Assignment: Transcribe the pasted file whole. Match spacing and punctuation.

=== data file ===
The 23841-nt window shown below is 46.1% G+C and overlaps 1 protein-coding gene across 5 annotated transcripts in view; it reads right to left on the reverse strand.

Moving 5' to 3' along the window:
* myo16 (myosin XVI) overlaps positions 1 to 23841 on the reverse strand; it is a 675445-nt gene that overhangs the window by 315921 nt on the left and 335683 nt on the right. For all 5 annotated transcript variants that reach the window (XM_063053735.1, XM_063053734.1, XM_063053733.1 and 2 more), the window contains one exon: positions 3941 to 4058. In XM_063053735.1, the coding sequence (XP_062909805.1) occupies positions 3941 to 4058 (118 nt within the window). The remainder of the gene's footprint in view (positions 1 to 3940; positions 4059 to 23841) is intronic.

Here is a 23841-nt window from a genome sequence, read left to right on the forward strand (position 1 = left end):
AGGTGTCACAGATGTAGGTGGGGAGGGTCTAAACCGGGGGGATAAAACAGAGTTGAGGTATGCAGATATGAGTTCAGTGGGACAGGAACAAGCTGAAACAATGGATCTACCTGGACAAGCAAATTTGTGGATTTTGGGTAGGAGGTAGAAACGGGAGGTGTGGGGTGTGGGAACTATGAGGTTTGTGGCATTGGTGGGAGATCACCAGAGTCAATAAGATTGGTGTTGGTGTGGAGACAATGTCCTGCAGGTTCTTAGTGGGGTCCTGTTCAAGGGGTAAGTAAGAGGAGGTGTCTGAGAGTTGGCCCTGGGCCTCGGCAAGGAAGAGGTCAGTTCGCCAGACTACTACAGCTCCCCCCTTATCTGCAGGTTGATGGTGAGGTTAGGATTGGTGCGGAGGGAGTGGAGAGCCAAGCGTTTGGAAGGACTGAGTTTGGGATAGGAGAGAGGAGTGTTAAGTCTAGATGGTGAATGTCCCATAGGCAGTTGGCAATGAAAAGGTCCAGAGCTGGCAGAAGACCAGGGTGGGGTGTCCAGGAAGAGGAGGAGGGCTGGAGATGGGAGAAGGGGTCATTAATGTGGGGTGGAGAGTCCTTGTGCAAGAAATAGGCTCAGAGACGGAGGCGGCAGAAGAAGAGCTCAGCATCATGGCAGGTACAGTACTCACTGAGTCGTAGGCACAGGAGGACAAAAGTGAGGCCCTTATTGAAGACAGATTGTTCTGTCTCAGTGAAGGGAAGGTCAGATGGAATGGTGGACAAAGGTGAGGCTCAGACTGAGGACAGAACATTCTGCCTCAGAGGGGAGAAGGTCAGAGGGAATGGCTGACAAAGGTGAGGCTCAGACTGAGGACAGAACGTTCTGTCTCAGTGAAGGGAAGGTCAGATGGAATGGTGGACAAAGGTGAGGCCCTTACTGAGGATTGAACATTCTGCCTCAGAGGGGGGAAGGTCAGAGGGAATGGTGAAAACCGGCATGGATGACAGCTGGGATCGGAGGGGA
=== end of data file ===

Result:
The 23841-nt window shown below is 46.1% G+C and overlaps 1 protein-coding gene across 5 annotated transcripts in view; it reads right to left on the reverse strand.

Moving 5' to 3' along the window:
* myo16 (myosin XVI) overlaps positions 1 to 23841 on the reverse strand; it is a 675445-nt gene that overhangs the window by 315921 nt on the left and 335683 nt on the right. For all 5 annotated transcript variants that reach the window (XM_063053735.1, XM_063053734.1, XM_063053733.1 and 2 more), the window contains one exon: positions 3941 to 4058. In XM_063053735.1, the coding sequence (XP_062909805.1) occupies positions 3941 to 4058 (118 nt within the window). The remainder of the gene's footprint in view (positions 1 to 3940; positions 4059 to 23841) is intronic.

Here is a 23841-nt window from a genome sequence, read left to right on the forward strand (position 1 = left end):
AGGTGTCACAGATGTAGGTGGGGAGGGTCTAAACCGGGGGGATAAAACAGAGTTGAGGTATGCAGATATGAGTTCAGTGGGACAGGAACAAGCTGAAACAATGGATCTACCTGGACAAGCAAATTTGTGGATTTTGGGTAGGAGGTAGAAACGGGAGGTGTGGGGTGTGGGAACTATGAGGTTTGTGGCATTGGTGGGAGATCACCAGAGTCAATAAGATTGGTGTTGGTGTGGAGACAATGTCCTGCAGGTTCTTAGTGGGGTCCTGTTCAAGGGGTAAGTAAGAGGAGGTGTCTGAGAGTTGGCCCTGGGCCTCGGCAAGGAAGAGGTCAGTTCGCCAGACTACTACAGCTCCCCCCTTATCTGCAGGTTGATGGTGAGGTTAGGATTGGTGCGGAGGGAGTGGAGAGCCAAGCGTTTGGAAGGACTGAGTTTGGGATAGGAGAGAGGAGTGTTAAGTCTAGATGGTGAATGTCCCATAGGCAGTTGGCAATGAAAAGGTCCAGAGCTGGCAGAAGACCAGGGTGGGGTGTCCAGGAAGAGGAGGAGGGCTGGAGATGGGAGAAGGGGTCATTAATGTGGGGTGGAGAGTCCTTGTGCAAGAAATAGGCTCAGAGACGGAGGCGGCAGAAGAAGAGCTCAGCATCATGGCAGGTACAGTACTCACTGAGTCGTAGGCACAGGAGGACAAAAGTGAGGCCCTTATTGAAGACAGATTGTTCTGTCTCAGTGAAGGGAAGGTCAGATGGAATGGTGGACAAAGGTGAGGCTCAGACTGAGGACAGAACATTCTGCCTCAGAGGGGAGAAGGTCAGAGGGAATGGCTGACAAAGGTGAGGCTCAGACTGAGGACAGAACGTTCTGTCTCAGTGAAGGGAAGGTCAGATGGAATGGTGGACAAAGGTGAGGCCCTTACTGAGGATTGAACATTCTGCCTCAGAGGGGGGAAGGTCAGAGGGAATGGTGAAAACCGGCATGGATGACAGCTGGGATCGGAGGGGA